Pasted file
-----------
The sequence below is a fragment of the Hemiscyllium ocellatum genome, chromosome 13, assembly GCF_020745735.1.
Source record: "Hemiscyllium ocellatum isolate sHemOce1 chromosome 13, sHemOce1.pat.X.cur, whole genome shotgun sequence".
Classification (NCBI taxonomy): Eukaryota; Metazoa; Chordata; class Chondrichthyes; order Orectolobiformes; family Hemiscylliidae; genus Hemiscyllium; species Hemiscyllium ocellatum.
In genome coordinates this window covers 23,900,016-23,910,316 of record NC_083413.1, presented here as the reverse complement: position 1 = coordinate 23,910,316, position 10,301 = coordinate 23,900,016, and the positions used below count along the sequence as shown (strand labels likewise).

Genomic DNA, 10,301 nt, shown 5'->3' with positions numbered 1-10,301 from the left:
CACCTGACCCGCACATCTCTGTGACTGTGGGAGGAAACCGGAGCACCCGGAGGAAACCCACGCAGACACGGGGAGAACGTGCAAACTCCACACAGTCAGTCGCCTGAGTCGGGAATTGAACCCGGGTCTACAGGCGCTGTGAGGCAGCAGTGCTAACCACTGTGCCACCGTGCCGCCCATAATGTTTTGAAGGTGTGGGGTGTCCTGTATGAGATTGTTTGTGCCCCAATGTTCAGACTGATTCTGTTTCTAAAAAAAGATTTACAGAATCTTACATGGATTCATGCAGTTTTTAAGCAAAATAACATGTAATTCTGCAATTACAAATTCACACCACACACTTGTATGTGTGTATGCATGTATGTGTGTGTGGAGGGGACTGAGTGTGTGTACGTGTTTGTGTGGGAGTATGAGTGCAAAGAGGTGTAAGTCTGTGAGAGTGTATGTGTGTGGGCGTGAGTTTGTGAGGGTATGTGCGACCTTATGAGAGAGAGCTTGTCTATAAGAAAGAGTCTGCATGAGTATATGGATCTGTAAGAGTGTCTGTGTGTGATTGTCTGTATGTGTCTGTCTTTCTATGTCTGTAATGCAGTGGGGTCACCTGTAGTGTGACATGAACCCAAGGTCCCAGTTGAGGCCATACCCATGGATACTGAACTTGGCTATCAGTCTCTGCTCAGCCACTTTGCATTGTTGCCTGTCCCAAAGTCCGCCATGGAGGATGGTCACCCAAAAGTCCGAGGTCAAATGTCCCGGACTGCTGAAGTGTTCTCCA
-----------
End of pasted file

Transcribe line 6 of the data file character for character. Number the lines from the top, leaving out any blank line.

CACCTGACCCGCACATCTCTGTGACTGTGGGAGGAAACCGGAGCACCCGGAGGAAACCCACGCAGACACGGGGAGAACGTGCAAACTCCACACAGTCAGTCGCCTGAGTCGGGAATTGAACCCGGGTCTACAGGCGCTGTGAGGCAGCAGTGCTAACCACTGTGCCACCGTGCCGCCCATAATGTTTTGAAGGTGTGGGGTGTCCTGTATGAGATTGTTTGTGCCCCAATGTTCAGACTGATTCTGTTTCTAAAAAAAGATTTACAGAATCTTACATGGATTCATGCAGTTTTTAAGCAAAATAACATGTAATTCTGCAATTACAAATTCACACCACACACTTGTATGTGTGTATGCATGTATGTGTGTGTGGAGGGGACTGAGTGTGTGTACGTGTTTGTGTGGGAGTATGAGTGCAAAGAGGTGTAAGTCTGTGAGAGTGTATGTGTGTGGGCGTGAGTTTGTGAGGGTATGTGCGACCTTATGAGAGAGAGCTTGTCTATAAGAAAGAGTCTGCATGAGTATATGGATCTGTAAGAGTGTCTGTGTGTGATTGTCTGTATGTGTCTGTCTTTCTATGTCTGTAATGCAGTGGGGTCACCTGTAGTGTGACATGAACCCAAGGTCCCAGTTGAGGCCATACCCATGGATACTGAACTTGGCTATCAGTCTCTGCTCAGCCACTTTGCATTGTTGCCTGTCCCAAAGTCCGCCATGGAGGATGGTCACCCAAAAGTCCGAGGTCAAATGTCCCGGACTGCTGAAGTGTTCTCCA